Inlays and Onlays

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Inlays and Onlays

Okay, so you’ve got some decay, and you think you might need a filling. But you’ve heard an inlay is better that they’re more durable, or that your damage is so extensive you might need an onlay. What the heck is the difference anyway? So glad you asked…

Let’s start with the basics

What’s a composite filling?

The decayed part of the tooth is drilled out, then filled with composite material, porcelain or metal.

What’s an inlay?

An inlay is used for larger cavities and is the material used is built outside the mouth, in a lab then cemented in place.

What’s an onlay?

An onlay is more involved than an inlay involving the cusp of a tooth but less of the tooth’s surface than a crown. It’s fabricated in a lab as well in a single, solid piece.

What’s a crown?

Although it sounds regal, it’s actually more of a tooth replacement option than a repair or restoration. It is used for more serious tooth decay. After removing the decay, a cap is placed over the entire tooth surface.

So that’s your 411 on tooth restoration options, let’s get back to why you might need inlays/onlays.

When is an inlay needed instead of a filling?

Size matters

When serious tooth decay occurs, or a filling is continually compromised, then inlays/onlays might be what you need. Inlays are similar to a filling in that they are mainly used for the inside of the tooth, but are typically used for larger cavities.

The perfect fit

Since inlays are made in a lab to the exact specifications of the tooth and cavity, they do not contract/shrink to the same degree as a filling after being placed. This means there’s less chance of the restoration failing or creating a gap between the filling and the surrounding tooth structure. Inlays provide a more durable surface when chewing, and are often recommended for molars as they are usually more reliable and last longer.

What is the difference between an onlay and an inlay?

An inlay is a pre-molded filling fitted into the grooves of a tooth that does not extend over the cusps of tooth. It’s used to repair a tooth after injury or decay causing a large cavity that does not affect the cusps of the tooth.

Onlays are used for more serious tooth restoration with larger areas of decay when a filling or inlay aren’t appropriate as a large amount of tooth structure must be removed. They involve a cusp of the tooth, while an inlay only fills the area between the cusps.

Can I always use an onlay? When do I need a crown?

Compared to a crown, an onlay is a less aggressive restoration. An onlay is preferable if possible, as less of the tooth structure needs to be removed and tooth preservation is always the ultimate goal of a dental professional. An onlay is more difficult to do correctly, so be sure to see someone from one of our offices qualified in onlay restoration.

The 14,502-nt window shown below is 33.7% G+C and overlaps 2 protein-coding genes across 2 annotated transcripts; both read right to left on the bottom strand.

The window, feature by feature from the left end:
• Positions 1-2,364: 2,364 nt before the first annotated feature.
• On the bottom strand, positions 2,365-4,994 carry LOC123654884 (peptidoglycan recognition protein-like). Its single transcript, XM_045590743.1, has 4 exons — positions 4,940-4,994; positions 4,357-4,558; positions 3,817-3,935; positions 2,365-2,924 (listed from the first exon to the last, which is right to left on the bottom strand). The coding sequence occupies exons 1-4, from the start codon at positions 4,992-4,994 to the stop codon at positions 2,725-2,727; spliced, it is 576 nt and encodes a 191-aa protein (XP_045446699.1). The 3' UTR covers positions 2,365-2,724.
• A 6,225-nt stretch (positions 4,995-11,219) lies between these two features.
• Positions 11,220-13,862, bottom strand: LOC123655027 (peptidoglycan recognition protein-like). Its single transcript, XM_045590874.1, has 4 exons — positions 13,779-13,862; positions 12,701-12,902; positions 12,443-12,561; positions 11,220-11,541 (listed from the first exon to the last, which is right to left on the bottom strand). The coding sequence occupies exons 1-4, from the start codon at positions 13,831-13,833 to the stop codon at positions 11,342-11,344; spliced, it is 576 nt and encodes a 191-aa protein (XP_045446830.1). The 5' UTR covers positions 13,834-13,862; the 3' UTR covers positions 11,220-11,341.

Are inlays better than fillings? Which do you need?

Benefits of using an inlay

When an inlay is used, the tooth-to-restoration margin may be finished and polished to a very fine line of contact while direct composite filling pastes shrink a few percent in volume during hardening. This can lead to shrinkage, marginal gaps and failure. Improvements in composite resins have been made to address this problem but solid inlays prevent it completely. Another advantage of inlays over direct fillings is that there are almost limitless choices of material.

According to the American Dental Association inlays are generally more durable than fillings and provide superior durability.

Inlays offer:

  • Resistance to occlusal forces
  • Protection against recurrent decay
  • Precision of fabrication/proper contouring for gingival (tissue) health
  • Ease of cleaning
  • A replacement option for unsightly or broken fillings using tooth coloured resin, bonded to the tooth.

According to Colgate.com, your dentist is likely to recommend an inlay instead of a regular filling if the damage to the biting surface matches these criteria:

  • Broken, fractured or decayed teeth where it does not affect the cusp of the tooth.
  • It is extensive enough to require a large dental filling that may weaken the remaining structure.
  • The level of injury does not allow for removal of enough tooth material to support mounting a crown.

So why use fillings at all then?

Inlays are about ten times the cost of a composite filling and are usually reserved for larger cavities as tooth conservation is still the focus of dental professionals. Small cavities can be restored with direct composites instead, preserving more tooth. You only require one appointment for a filling.

When is an onlay needed?

When decay or fracture incorporate areas of a tooth where a composite filling isn’t possible an onlay is used. An onlay preserves more tooth structure than the next alternative which is a crown.

What is the procedure involved with getting an inlay/onlay?

The dentist drills the tooth to remove and clean out the decay in the tooth. The dentist takes an impression and sends it to a laboratory where the inlay/onlay is made. They are manufactured from porcelain or composite resin material matching the color of the tooth, providing an almost invisible dental restoration while repairing the chewing surface.

After the cavity is drilled, a temporary restoration is applied while the inlay/onlay is being fabricated in a dental lab. A return visit is required to fit the final custom-made onlay/inlay.

Did you know?

According to the American College of Prosthodontists traditionally, inlays were used instead of fillings to replace a small amount of tooth structure loss due to decay. At the time inlays were made only of gold which is still an option today though most prefer the more natural less costly option of porcelain.

If you have concerns about an existing cavity, or require tooth restoration, please make an appointment to evaluate your options.